"My brother is not at home yet, Bob," said Maggie; "he is always at St. Ogg's in the daytime."

"Well, Miss," said Bob, "I should be glad to see Mr. Tom, but that isn't just what I'm come for, — look here!"

Bob was in the act of depositing his pack on the door-step, and with it a row of small books fastened together with string.

Apparently, however, they were not the object to which he wished to call Maggie's attention, but rather something which he had carried under his arm, wrapped in a red handkerchief.

"See here!" he said again, laying the red parcel on the others and unfolding it; "you won't think I'm a-makin' too free, Miss, I hope, but I lighted on these books, and I thought they might make up to you a bit for them as you've lost; for I heared you speak o' picturs, — an' as for picturs, look here!"

The opening of the red handkerchief had disclosed a superannuated "Keepsake" and six or seven numbers of a "Portrait Gallery," in royal octavo; and the emphatic request to look referred to a portrait of George the Fourth in all the majesty of his depressed cranium and voluminous neckcloth.

"There's all sorts o' genelmen here," Bob went on, turning over the leaves with some excitement, "wi' all sorts o' nones, — an' some bald an' some wi' wigs, — Parlament genelmen, I reckon. An' here," he added, opening the "Keepsake," — here's ladies for you, some wi' curly hair and some wi' smooth, an' some a-smiling wi' their heads o' one side, an' some as if they were goin' to cry, — look here, — a-sittin' on the ground out o' door, dressed like the ladies I'n seen get out o' the carriages at the balls in th' Old Hall there. My eyes! I wonder what the chaps wear as go a-courtin' 'em! I sot up till the clock was gone twelve last night, a-lookin' at 'em, — I did, — till they stared at me out o' the picturs as if they'd know when I spoke to 'em. But, lors! I shouldn't know what to say to 'em. They'll be more fittin' company for you, Miss; and the man at the book-stall, he said they banged iverything for picturs; he said they was a fust-rate article."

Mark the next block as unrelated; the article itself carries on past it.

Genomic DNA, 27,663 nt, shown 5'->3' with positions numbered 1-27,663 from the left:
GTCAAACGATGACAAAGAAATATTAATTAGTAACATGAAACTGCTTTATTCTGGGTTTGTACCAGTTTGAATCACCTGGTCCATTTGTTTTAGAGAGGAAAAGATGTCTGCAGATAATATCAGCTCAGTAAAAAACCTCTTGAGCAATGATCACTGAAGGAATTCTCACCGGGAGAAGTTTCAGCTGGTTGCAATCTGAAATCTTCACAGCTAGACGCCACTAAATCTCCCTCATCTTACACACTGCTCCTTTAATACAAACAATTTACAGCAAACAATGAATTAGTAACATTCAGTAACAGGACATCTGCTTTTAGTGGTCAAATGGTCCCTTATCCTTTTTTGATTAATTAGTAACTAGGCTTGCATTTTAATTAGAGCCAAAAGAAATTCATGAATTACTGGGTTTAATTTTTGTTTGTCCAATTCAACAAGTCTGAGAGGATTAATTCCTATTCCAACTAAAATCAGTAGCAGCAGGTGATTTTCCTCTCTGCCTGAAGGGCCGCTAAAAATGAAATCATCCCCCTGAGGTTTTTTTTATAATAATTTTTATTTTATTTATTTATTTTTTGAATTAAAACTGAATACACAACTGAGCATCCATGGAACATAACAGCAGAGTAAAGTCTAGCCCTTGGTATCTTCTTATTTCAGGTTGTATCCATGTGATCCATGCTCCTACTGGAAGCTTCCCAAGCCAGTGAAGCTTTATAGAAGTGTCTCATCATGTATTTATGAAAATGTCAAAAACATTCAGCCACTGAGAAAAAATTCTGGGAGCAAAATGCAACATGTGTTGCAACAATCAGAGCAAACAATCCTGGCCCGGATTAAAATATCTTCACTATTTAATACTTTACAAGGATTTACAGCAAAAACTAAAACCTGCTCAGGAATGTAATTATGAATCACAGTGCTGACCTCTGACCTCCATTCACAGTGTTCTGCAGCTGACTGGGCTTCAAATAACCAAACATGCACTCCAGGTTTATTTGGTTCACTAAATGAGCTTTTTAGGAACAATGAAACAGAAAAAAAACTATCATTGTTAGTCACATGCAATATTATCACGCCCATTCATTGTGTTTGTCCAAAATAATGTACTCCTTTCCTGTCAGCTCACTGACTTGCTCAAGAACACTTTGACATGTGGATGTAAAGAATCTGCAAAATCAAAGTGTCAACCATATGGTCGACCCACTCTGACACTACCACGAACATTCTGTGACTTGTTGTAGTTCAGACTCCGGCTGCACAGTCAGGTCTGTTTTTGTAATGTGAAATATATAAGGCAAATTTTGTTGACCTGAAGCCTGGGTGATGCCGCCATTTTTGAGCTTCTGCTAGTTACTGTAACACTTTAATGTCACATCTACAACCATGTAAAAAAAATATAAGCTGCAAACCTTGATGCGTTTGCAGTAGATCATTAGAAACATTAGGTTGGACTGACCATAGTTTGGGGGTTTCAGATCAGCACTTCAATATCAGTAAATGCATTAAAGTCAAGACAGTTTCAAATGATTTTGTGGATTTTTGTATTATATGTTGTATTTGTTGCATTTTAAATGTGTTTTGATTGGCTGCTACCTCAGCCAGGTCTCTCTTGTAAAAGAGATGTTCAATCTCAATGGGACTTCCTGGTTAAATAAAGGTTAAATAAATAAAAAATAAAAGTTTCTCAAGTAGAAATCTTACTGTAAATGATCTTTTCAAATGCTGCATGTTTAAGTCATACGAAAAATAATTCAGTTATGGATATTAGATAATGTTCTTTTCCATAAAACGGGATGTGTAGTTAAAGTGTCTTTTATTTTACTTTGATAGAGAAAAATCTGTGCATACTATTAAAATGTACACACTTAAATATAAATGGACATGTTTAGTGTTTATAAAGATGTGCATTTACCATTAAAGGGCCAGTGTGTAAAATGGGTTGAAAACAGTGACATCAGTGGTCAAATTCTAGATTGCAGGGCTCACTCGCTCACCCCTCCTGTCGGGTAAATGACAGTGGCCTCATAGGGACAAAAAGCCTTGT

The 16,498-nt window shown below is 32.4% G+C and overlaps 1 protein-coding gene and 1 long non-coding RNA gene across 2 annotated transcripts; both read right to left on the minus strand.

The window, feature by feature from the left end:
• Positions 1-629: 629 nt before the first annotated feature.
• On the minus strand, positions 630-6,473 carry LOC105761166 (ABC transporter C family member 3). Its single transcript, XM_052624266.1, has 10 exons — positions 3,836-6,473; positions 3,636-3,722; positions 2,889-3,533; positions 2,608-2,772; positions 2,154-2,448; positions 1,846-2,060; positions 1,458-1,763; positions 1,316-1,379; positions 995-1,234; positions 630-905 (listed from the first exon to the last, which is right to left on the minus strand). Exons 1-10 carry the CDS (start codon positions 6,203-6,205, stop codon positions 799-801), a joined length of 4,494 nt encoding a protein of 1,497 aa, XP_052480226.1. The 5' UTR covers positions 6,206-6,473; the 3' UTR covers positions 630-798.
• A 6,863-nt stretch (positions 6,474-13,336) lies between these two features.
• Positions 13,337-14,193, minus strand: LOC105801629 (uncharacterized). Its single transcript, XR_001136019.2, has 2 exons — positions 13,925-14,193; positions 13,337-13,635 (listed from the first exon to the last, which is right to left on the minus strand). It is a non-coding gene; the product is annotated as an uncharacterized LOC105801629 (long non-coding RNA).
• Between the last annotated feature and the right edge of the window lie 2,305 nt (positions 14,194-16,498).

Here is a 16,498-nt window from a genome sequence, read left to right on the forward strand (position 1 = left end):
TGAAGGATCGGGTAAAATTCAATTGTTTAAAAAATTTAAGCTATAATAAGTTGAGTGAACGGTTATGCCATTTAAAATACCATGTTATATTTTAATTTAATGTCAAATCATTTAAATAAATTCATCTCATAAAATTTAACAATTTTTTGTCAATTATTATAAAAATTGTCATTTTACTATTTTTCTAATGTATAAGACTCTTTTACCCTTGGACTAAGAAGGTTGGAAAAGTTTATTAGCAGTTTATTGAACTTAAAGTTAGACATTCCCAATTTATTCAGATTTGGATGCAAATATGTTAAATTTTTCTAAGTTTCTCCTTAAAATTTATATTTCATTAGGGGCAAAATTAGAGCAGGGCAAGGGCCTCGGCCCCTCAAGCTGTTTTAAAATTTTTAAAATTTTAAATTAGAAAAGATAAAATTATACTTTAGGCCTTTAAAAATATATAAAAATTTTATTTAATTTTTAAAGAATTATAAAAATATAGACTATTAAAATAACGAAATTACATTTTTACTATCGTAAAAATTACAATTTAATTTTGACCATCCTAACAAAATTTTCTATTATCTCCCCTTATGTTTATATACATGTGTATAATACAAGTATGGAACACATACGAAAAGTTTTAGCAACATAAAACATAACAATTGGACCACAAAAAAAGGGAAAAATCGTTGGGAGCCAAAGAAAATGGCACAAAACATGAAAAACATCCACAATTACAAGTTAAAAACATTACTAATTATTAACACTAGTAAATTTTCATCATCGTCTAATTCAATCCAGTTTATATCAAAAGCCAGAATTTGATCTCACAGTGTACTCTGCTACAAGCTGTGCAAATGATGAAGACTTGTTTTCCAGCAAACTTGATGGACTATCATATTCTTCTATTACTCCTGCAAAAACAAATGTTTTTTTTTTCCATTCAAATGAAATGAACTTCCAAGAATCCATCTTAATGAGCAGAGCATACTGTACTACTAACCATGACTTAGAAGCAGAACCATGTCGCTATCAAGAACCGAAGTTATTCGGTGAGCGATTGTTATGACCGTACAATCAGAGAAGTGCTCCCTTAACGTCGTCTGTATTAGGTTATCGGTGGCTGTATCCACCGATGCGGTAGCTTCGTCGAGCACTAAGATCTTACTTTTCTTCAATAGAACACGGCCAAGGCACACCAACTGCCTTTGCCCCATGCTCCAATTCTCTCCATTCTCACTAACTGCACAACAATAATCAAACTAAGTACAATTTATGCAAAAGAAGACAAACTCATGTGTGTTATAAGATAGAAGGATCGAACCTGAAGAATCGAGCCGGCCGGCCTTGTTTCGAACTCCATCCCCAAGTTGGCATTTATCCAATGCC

"And you've bought them for me, Bob?" said Maggie, deeply touched by this simple kindness. "How very, very good of you! But I'm afraid you gave a great deal of money for them."